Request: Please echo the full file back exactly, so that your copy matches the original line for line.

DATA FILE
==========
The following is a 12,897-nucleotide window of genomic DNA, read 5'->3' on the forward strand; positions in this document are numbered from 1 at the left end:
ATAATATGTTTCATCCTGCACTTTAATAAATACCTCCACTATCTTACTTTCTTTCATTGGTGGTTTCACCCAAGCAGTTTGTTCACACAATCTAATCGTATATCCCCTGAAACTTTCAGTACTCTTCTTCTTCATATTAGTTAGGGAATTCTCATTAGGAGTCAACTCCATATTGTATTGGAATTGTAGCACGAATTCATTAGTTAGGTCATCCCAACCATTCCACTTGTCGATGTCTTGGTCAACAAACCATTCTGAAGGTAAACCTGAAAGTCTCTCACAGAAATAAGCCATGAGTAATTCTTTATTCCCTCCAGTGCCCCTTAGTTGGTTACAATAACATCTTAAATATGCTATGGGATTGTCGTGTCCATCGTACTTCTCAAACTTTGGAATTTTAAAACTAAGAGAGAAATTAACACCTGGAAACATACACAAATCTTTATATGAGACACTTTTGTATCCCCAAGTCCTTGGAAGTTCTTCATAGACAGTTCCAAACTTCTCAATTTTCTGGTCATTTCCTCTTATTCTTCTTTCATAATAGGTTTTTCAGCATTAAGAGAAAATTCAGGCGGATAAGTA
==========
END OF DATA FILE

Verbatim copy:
The following is a 12,897-nucleotide window of genomic DNA, read 5'->3' on the forward strand; positions in this document are numbered from 1 at the left end:
ATAATATGTTTCATCCTGCACTTTAATAAATACCTCCACTATCTTACTTTCTTTCATTGGTGGTTTCACCCAAGCAGTTTGTTCACACAATCTAATCGTATATCCCCTGAAACTTTCAGTACTCTTCTTCTTCATATTAGTTAGGGAATTCTCATTAGGAGTCAACTCCATATTGTATTGGAATTGTAGCACGAATTCATTAGTTAGGTCATCCCAACCATTCCACTTGTCGATGTCTTGGTCAACAAACCATTCTGAAGGTAAACCTGAAAGTCTCTCACAGAAATAAGCCATGAGTAATTCTTTATTCCCTCCAGTGCCCCTTAGTTGGTTACAATAACATCTTAAATATGCTATGGGATTGTCGTGTCCATCGTACTTCTCAAACTTTGGAATTTTAAAACTAAGAGAGAAATTAACACCTGGAAACATACACAAATCTTTATATGAGACACTTTTGTATCCCCAAGTCCTTGGAAGTTCTTCATAGACAGTTCCAAACTTCTCAATTTTCTGGTCATTTCCTCTTATTCTTCTTTCATAATAGGTTTTTCAGCATTAAGAGAAAATTCAGGCGGATAAGTA